You know World Heritage sites – the Pyramids, the Great Wall, Chitchen Itza, Macchu Picchu, the Taj Mahal – but you may never have heard of Bhaktapur, Patan and Kathmandu’s Durbar Squares, the Buddhist stupas of Swayambu and Boudha, and the Hindu temples of Pashupati and Changu Narayan. Tiny Nepal is the home of ten World Heritage sites, of which seven are in the valley of Kathmandu.
On our first afternoon we saw
Boudha – a huge stupa (Buddhist temple) surrounded by Buddhist schools and monasteries. The stupa consists of a very large square structure with a staircase at the center of each side, decorated with prayerwheels in niches all around at elbow height. This is very convenient for the pilgrims who orbit the stupa, always going clockwise, as they constantly reach out to keep the prayer wheels spinning as they walk. (Do you think they get Prayer-wheel elbow?)
On top of the square structure, which symbolizes the earth, is a very large white dome decorated with faded yellow paint in lotus petal designs – this symbolizes the air. Atop the dome is another square structure painted gold, with two huge eyes looking out from each side – this symbolizes the all-seeing Buddha. Atop the Buddha block are 13 more blocks, gradually diminishing in size – these are the 13 steps toward enlightenment. And on top of these – a golden umbrella, symbolizing the cosmos.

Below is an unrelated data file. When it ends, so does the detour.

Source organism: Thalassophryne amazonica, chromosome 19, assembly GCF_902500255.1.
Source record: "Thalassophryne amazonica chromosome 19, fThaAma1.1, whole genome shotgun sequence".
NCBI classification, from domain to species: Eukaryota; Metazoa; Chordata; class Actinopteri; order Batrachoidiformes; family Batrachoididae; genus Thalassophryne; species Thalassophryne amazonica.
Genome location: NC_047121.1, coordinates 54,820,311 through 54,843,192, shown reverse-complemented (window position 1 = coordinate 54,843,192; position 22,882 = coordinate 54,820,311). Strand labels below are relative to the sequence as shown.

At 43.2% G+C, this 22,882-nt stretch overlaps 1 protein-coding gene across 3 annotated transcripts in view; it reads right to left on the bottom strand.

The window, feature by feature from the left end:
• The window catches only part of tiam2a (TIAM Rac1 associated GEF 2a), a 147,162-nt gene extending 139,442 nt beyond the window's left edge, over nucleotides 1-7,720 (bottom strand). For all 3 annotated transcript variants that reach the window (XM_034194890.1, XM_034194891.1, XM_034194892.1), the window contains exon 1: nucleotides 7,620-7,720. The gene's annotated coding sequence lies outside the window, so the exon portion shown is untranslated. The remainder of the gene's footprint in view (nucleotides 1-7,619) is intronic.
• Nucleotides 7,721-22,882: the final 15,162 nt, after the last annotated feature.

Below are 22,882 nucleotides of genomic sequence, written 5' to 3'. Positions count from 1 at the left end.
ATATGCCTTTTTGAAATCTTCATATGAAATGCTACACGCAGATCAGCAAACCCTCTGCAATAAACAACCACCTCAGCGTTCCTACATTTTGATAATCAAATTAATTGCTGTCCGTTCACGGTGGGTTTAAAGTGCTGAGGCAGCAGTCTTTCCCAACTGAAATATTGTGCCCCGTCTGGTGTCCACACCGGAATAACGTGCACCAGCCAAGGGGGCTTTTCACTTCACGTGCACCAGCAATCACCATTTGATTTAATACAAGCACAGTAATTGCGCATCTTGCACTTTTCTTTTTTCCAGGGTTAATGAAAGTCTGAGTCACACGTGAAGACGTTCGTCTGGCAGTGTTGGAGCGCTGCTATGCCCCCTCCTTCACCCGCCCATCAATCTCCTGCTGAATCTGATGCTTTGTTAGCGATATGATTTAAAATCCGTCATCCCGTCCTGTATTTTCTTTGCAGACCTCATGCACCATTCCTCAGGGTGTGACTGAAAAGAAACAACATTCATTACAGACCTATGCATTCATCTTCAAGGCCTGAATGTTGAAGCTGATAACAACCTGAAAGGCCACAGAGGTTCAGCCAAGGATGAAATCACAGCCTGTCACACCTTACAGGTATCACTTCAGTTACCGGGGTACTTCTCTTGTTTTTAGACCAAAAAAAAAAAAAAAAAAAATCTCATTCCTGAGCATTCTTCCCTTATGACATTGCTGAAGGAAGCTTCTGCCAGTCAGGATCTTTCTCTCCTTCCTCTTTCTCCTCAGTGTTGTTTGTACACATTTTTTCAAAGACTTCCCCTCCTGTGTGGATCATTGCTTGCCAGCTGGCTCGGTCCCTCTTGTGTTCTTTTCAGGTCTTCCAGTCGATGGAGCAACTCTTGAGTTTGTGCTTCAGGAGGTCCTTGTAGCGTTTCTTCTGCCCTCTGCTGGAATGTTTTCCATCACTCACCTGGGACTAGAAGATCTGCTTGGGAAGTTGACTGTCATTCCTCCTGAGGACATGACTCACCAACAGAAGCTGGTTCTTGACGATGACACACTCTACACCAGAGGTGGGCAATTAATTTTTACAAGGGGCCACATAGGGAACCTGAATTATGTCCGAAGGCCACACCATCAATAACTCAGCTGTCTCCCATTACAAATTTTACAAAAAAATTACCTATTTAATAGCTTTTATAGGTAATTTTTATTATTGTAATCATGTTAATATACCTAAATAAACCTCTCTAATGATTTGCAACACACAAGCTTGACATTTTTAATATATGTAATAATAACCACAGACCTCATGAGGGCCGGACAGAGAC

And everywhere are flags, fluttering prayers into the breeze.
I compare this structure to the great Gothic cathedrals with their cross shape, and the huge symmetrical mosques of Istanbul carefully oriented toward Mecca – the attempt to embody the universe in a building takes my breath away.
Pashupatinath – this is a very holy Hindu site in Nepal, along one of the sacred rivers coming from Tibet. We saw several cremations in progress in various stages, from the dipping of the body into the sacred river, to the preparation of the pyre, the covering of the body with straw, the burning, the sweeping up of the ashes afterward – all from a distance from the other side of the river.
The temple is a favorite destination spot for Sadhus, the holy pilgrims who smear themselves with ashes, leave their hair uncut, and wander in from India with only a cloth for decency, a trident, and a begging bowl – right out of Rudyard Kipling!
And for monkeys – we saw a few hanging about on the fences and steps, but suddenly at the ringing of the temple bell at 4:30 they came over the steps in a wave, screeching, scuffling, carrying babies clinging to stomach and backs of the mothers. They all headed across the bridge nearest us, and within a few minutes the opposite side of the bank nearest the temple was scrambling with monkeys on every step and protuberance, where there had been none before. Our guide swore that no monkey-feeding goes on – what could have happened in the monkey-mind to drive this impulse?
We ended the day at an Israeli-run vegetarian restaurant called, obscurely, OR2K. Or2K is a fallback to the 60’s – no chairs, low tables, lots of cushions, black light causing white shirts, socks, and various decorations about the restaurant to glow fluorescently. The food turned out to be both excellent and abundant. It was rather restful to sit on the floor against the cushioned backrest, eat mostly with our hands, listen to music inspired by George Harrison, and try to figure out which of the young trekkers coming in and out were connected or likely to be.
From reminders of Rudyard Kipling to evocations of George Harrison in a few hours – I had the sense of being in a berserk time machine skipping from century to century and culture to culture. This would recur to me a lot during my time in Nepal.